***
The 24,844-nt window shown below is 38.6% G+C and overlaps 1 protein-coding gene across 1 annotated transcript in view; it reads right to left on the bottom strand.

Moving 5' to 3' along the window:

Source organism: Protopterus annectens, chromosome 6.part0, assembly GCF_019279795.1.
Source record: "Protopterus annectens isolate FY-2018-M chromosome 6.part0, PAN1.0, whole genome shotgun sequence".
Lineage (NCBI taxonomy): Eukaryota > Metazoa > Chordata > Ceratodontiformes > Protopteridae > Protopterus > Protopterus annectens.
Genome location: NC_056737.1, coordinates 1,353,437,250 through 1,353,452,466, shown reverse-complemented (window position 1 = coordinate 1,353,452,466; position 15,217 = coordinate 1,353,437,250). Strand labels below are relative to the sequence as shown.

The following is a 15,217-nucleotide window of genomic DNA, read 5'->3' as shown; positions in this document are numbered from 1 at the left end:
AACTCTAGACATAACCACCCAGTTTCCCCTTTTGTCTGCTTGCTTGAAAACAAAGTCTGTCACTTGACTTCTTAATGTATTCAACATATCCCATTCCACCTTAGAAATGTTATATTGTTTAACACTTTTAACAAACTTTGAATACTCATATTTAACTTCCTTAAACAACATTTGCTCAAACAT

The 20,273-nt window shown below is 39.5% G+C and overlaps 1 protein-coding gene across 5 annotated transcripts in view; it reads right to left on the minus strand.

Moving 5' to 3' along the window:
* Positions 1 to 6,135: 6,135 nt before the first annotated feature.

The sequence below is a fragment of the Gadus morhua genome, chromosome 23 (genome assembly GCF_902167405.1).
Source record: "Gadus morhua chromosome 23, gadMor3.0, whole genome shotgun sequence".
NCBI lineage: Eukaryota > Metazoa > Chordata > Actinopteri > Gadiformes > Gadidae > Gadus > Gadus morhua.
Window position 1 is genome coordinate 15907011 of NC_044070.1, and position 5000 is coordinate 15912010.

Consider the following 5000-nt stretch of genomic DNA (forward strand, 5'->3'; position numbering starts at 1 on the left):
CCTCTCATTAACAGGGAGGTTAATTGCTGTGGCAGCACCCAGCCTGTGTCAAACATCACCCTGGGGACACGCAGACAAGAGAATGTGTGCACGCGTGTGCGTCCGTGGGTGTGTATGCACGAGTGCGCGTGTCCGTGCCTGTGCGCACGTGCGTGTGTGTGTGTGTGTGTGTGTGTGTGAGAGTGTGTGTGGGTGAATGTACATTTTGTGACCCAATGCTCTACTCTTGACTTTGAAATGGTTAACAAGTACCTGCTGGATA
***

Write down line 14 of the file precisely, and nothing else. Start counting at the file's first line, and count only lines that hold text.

NCBI lineage: Eukaryota > Metazoa > Chordata > Actinopteri > Gadiformes > Gadidae > Gadus > Gadus morhua.